Hurling and camogie

Ulster club hurling needs to break down county boundaries says Armagh County Hurling Officer David O'Brien

Armagh Hurling Officer David O’Brien with representatives from Middletown Na Fianna, Keady, Craobh Rua Camlough, Omagh, Castleblaney, Sean Tracey’s and Cuchulainns at the announcement of the county's new hurling league format
Andy Watters

ULSTER club hurling needs to break down traditional county boundaries and establish regional leagues to make progress, says Armagh County Hurling Officer David O’Brien.

This season Armagh will welcome clubs from Louth, Monaghan, Tyrone and Fermanagh into their league and O’Brien is convinced that the expansion will help the game to flourish in all five counties.

The revamped league started last night with a round of fixtures involving six of the seven clubs in the Orchard county and after a round-robin series the Orchard county clubs will split into two divisions and be joined by their neighbours.

“We need more matches in Armagh,” O’Brien explained.

“The Armagh clubs will all play each other and the top four go into Division One and the other three clubs go into Division Two. Castleblayney (Monaghan), who were in the All-Ireland junior club final, come into Division One along with Lisbellaw, of Fermanagh who would be quite strong. Omagh St Enda’s (Tyrone) and Pearse Og, from Louth, go into Division Two.

“There are another couple of clubs looking to come in but they haven’t got permission from the Ulster Council. Next year we are hoping to bring in another two Louth clubs and another Monaghan club and one or two of the stronger Tyrone clubs. That would make a very good league.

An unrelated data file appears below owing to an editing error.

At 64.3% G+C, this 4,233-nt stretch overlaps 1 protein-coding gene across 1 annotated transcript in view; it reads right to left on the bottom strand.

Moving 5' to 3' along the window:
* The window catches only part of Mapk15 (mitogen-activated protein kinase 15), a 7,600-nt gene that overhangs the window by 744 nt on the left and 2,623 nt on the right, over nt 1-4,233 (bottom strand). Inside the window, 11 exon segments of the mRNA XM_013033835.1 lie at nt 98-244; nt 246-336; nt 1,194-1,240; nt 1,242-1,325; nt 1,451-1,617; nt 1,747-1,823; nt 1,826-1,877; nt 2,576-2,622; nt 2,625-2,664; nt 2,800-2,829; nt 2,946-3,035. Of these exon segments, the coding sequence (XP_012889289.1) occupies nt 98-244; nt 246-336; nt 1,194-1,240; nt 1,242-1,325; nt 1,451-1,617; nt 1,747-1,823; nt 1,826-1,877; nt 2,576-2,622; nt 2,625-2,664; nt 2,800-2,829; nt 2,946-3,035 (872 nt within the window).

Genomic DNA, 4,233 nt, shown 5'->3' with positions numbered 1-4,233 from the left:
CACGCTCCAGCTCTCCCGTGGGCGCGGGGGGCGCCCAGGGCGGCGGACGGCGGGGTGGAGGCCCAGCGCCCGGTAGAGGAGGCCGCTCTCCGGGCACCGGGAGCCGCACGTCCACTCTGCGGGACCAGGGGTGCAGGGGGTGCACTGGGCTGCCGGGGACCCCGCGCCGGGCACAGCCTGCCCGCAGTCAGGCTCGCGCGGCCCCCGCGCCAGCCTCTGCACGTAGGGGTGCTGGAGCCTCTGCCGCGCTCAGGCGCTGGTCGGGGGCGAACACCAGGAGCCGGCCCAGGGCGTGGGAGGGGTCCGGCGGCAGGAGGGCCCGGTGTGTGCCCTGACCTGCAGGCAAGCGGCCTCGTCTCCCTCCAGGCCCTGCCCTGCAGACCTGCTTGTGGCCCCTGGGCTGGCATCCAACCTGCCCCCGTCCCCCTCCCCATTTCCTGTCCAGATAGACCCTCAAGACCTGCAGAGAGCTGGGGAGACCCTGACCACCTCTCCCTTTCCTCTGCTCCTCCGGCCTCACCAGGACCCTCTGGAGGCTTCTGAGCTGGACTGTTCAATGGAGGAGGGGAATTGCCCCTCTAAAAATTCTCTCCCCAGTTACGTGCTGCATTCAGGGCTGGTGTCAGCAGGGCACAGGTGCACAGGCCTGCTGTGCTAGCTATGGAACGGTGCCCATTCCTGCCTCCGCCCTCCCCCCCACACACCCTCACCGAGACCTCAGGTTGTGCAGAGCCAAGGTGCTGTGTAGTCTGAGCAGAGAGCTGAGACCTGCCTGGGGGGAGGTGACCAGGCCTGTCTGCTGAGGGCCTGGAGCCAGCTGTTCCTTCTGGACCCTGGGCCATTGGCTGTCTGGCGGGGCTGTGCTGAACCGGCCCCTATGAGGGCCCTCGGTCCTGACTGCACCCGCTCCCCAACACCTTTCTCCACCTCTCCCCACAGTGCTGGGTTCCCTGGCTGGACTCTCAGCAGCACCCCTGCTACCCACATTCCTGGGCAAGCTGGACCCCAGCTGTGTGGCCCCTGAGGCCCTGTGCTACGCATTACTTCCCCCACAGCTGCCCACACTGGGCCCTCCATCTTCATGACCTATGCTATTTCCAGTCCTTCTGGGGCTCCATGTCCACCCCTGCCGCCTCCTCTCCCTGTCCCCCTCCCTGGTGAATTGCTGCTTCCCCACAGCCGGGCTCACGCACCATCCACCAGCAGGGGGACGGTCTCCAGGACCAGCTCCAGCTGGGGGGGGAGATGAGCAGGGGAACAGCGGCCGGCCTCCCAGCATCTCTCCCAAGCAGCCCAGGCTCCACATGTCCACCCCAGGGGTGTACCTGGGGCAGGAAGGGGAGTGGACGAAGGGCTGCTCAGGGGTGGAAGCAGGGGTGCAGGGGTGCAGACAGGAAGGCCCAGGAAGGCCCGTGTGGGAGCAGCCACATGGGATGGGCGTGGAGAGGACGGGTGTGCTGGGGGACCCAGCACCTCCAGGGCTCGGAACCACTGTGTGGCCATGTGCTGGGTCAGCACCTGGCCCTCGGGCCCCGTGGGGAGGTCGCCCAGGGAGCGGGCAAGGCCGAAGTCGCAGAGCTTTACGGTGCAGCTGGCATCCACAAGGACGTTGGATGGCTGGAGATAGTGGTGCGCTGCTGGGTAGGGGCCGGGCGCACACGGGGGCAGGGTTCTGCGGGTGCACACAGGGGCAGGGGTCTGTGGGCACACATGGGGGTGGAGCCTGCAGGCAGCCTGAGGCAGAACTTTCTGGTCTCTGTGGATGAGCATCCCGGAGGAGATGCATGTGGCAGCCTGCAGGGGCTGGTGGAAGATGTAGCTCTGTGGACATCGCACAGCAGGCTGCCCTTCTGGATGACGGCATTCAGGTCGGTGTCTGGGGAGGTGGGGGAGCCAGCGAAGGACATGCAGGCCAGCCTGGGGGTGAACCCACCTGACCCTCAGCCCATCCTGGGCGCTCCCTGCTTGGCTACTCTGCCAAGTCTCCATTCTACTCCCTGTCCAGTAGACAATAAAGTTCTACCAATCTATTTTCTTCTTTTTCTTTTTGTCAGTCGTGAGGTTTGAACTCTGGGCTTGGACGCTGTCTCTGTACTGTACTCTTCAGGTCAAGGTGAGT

“It’s giving everyone more games and hopefully we can expand it and move on.”

Armagh hurling has made real strides in recent years and the county’s clubs were behind the efforts to encourage new blood into the fold. O’Brien and Jimmy McKee, from Armagh CCC, facilitated their request and O’Brien is optimistic that an increased number of games coupled with increased competition will lead to a higher standard of hurling.

“You need to be playing matches and it doesn’t matter what the sport is; whether it’s Gaelic Football, soccer, hurling… The more matches you play the better you get and the more interest there is,” he said.

“It’ll also mean that the leagues are more competitive because you can’t have a situation where boys are training all year but they only have five or six matches. We need regular games whereby the level of commute isn’t too far.

“We have clubs coming in from Monaghan and Louth but Dundalk to Camlough, or Dundalk to Middletown or Keady isn’t far. That’s where hurling has to go in Ulster, hurling has to go regional.

“This might be called the Armagh League but it is a regional league whereby clubs in a relatively short commuting distance can travel and play each other.

“Castleblayney are quite strong in Monaghan at the moment and the likes of Inniskeen wouldn’t be too far behind them and they’re another club we hope will come in. Then there is Naomh Monnina and Mattock Rangers in Louth and the two big Tyrone clubs would be Dungannon (currently playing in the Antrim league) and Carrickmore.

“That’s the plan and there is a lot of good work going on at the moment. It’s all about getting more matches, you need to playing games at a decent level to be progressing.

“Carrickmore are in the Armagh underage leagues this year and hopefully we can expand that to bring other clubs into the underage leagues as well. If you only have five or six teams at a particular age group, you need more than that to keep it competitive.”

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Hurling and camogie

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